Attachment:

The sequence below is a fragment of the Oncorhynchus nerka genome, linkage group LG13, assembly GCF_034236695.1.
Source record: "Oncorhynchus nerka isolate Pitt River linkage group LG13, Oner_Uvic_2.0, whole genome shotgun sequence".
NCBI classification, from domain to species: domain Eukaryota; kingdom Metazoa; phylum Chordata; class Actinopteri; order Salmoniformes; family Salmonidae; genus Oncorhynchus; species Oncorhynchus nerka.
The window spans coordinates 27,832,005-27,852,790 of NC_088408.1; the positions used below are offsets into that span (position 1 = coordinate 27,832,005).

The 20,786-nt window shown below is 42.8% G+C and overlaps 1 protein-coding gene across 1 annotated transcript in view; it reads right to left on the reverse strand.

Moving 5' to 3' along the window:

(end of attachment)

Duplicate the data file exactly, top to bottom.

The sequence below is a fragment of the Oncorhynchus nerka genome, linkage group LG13, assembly GCF_034236695.1.
Source record: "Oncorhynchus nerka isolate Pitt River linkage group LG13, Oner_Uvic_2.0, whole genome shotgun sequence".
NCBI classification, from domain to species: domain Eukaryota; kingdom Metazoa; phylum Chordata; class Actinopteri; order Salmoniformes; family Salmonidae; genus Oncorhynchus; species Oncorhynchus nerka.
The window spans coordinates 27,832,005-27,852,790 of NC_088408.1; the positions used below are offsets into that span (position 1 = coordinate 27,832,005).

The 20,786-nt window shown below is 42.8% G+C and overlaps 1 protein-coding gene across 1 annotated transcript in view; it reads right to left on the reverse strand.

Moving 5' to 3' along the window: